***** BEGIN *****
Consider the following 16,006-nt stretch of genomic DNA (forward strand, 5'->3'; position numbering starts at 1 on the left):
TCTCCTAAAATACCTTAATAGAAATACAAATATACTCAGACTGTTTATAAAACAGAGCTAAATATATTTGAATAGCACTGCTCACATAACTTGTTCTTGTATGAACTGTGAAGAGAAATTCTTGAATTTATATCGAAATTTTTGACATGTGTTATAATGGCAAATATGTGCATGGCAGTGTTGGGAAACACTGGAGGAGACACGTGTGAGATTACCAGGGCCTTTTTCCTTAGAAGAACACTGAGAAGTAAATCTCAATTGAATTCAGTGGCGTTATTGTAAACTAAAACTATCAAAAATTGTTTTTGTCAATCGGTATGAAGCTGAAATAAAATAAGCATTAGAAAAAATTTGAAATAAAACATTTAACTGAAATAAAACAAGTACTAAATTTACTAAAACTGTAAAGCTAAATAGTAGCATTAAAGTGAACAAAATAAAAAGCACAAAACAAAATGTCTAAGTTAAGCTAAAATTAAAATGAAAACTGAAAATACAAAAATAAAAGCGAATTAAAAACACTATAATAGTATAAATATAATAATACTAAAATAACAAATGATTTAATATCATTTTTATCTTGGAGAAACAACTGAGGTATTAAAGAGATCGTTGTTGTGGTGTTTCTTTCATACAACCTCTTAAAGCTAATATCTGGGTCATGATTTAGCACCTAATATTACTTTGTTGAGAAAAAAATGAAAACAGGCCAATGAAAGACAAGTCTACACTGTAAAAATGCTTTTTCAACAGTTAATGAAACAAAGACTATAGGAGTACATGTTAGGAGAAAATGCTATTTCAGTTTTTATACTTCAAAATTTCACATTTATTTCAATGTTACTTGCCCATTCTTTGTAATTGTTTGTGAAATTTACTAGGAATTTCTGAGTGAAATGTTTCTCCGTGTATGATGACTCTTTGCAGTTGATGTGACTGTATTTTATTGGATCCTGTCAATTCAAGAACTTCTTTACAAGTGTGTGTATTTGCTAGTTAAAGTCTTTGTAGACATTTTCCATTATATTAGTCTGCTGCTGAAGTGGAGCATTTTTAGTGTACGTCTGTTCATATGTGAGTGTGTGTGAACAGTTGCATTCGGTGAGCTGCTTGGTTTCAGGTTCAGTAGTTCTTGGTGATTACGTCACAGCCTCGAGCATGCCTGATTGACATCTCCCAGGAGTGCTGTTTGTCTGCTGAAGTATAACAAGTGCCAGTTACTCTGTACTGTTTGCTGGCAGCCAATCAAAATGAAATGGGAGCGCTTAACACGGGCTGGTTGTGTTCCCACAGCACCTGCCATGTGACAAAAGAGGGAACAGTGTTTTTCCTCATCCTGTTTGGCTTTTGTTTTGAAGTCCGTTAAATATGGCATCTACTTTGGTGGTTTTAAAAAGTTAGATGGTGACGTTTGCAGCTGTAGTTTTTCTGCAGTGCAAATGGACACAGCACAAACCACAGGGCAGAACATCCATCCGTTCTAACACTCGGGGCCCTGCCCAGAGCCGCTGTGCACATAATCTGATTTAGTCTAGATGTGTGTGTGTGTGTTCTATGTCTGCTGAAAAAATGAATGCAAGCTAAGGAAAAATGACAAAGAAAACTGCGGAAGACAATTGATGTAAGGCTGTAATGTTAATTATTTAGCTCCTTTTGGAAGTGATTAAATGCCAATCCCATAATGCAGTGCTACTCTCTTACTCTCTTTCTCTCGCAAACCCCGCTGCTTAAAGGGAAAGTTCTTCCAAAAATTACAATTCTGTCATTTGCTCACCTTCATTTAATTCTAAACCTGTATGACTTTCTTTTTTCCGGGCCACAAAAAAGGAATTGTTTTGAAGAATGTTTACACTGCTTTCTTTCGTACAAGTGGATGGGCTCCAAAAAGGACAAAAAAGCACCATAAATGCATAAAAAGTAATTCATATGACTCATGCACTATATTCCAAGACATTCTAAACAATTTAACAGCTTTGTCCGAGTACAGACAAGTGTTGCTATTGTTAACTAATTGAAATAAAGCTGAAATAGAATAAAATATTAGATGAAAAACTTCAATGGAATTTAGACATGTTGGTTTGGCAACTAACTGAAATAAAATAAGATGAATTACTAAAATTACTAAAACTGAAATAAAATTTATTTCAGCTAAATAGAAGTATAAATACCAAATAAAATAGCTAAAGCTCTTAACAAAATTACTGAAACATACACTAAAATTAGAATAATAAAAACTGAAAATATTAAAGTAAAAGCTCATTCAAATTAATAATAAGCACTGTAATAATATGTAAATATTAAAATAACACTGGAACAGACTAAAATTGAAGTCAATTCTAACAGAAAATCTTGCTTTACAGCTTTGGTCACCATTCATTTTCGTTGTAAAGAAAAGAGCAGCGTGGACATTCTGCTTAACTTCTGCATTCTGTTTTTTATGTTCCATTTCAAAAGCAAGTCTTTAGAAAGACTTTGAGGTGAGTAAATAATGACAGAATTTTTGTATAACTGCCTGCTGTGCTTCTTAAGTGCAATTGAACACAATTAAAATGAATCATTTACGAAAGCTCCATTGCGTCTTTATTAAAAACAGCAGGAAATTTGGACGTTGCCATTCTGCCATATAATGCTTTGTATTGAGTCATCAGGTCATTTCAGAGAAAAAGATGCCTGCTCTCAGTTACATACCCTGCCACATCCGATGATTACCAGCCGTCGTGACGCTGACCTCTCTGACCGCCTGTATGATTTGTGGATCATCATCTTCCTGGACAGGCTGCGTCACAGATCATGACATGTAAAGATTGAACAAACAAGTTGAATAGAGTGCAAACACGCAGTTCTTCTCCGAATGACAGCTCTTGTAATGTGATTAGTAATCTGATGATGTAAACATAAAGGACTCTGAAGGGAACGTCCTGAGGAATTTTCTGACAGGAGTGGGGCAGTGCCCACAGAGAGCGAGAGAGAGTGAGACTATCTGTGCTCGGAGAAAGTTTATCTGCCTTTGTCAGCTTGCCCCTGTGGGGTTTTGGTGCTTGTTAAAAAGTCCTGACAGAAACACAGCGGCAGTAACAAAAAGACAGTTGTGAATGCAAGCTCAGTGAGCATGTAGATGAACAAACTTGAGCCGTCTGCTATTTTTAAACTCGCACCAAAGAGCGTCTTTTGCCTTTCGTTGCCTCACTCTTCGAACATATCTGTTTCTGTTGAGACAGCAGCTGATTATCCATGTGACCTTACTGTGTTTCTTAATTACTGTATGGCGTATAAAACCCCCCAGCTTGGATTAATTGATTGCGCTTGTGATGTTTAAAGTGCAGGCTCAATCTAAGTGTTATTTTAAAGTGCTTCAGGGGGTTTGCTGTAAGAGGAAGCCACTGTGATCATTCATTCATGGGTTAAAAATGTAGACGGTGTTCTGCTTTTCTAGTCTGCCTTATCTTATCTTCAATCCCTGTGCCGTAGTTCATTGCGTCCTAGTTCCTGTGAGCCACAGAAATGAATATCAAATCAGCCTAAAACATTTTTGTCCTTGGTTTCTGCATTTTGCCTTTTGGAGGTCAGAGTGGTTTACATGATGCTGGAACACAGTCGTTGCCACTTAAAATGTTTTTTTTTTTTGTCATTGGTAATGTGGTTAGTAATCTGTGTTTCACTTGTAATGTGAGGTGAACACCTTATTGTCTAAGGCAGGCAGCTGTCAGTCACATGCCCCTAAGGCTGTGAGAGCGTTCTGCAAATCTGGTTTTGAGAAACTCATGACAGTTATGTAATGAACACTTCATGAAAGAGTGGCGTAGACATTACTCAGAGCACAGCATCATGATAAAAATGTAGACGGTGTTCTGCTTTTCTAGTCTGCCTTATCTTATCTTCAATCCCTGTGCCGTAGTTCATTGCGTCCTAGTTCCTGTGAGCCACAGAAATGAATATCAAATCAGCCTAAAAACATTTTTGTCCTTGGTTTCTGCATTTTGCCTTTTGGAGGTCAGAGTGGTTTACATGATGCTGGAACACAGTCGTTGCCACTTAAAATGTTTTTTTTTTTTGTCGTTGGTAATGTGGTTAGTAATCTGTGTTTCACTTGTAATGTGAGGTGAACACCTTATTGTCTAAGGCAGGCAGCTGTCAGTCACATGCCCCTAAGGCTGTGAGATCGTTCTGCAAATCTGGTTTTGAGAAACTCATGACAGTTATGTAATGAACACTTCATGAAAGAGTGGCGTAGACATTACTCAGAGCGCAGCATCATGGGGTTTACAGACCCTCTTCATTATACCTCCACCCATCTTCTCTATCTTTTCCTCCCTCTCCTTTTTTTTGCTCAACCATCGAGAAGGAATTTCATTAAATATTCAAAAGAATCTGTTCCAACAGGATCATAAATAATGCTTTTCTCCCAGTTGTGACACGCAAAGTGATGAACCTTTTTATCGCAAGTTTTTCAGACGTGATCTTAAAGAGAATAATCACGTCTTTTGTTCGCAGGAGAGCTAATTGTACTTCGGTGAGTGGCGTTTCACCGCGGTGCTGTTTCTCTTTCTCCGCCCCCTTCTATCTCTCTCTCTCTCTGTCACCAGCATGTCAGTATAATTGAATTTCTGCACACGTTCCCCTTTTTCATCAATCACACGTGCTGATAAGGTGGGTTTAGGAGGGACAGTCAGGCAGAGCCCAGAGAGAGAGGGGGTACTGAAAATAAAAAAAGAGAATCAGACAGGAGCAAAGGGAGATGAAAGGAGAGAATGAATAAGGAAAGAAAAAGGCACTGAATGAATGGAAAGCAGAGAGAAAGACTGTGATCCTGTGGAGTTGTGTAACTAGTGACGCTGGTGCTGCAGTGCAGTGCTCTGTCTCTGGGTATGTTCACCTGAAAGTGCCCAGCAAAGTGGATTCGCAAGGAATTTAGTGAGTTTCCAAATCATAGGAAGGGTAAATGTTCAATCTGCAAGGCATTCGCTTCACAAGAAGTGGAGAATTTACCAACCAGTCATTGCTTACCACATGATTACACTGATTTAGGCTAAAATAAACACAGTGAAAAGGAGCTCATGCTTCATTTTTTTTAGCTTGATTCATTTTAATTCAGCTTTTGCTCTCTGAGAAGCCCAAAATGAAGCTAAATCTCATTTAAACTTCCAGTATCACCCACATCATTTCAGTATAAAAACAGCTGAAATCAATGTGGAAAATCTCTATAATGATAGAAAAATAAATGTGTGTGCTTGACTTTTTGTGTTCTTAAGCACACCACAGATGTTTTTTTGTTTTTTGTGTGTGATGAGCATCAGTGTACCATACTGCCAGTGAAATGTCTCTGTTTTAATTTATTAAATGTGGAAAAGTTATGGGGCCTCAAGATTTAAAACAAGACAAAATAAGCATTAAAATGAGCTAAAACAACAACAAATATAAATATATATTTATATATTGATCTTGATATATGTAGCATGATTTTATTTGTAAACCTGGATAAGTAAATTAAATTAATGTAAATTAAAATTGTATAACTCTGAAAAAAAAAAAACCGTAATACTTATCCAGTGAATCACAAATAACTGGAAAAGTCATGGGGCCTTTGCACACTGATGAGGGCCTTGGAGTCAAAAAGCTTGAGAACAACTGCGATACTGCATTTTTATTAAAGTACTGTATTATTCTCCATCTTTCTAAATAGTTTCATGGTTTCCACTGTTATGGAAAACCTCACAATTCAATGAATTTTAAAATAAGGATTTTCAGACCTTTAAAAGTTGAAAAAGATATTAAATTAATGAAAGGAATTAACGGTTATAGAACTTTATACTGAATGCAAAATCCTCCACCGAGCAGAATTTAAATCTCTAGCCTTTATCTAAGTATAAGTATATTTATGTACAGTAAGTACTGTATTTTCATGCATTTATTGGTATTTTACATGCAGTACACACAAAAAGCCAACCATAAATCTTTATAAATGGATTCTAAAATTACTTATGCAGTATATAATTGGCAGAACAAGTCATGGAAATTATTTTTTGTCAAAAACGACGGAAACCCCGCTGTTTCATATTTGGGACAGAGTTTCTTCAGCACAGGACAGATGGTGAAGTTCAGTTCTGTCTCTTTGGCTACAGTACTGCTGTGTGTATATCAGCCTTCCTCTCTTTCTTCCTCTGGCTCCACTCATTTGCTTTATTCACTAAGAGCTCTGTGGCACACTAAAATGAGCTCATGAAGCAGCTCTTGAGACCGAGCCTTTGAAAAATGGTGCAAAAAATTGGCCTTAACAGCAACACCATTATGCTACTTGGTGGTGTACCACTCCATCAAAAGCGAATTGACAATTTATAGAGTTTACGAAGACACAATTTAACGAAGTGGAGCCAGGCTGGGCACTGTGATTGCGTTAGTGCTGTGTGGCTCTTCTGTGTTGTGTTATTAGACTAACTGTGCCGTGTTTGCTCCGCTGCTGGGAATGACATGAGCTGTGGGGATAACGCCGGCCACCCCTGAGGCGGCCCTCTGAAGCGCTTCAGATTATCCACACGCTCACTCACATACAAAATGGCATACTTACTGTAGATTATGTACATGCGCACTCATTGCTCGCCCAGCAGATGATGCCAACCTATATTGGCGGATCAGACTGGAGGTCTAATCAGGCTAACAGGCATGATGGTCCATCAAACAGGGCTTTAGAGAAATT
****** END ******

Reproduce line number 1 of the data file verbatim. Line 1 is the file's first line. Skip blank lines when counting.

Consider the following 16,006-nt stretch of genomic DNA (forward strand, 5'->3'; position numbering starts at 1 on the left):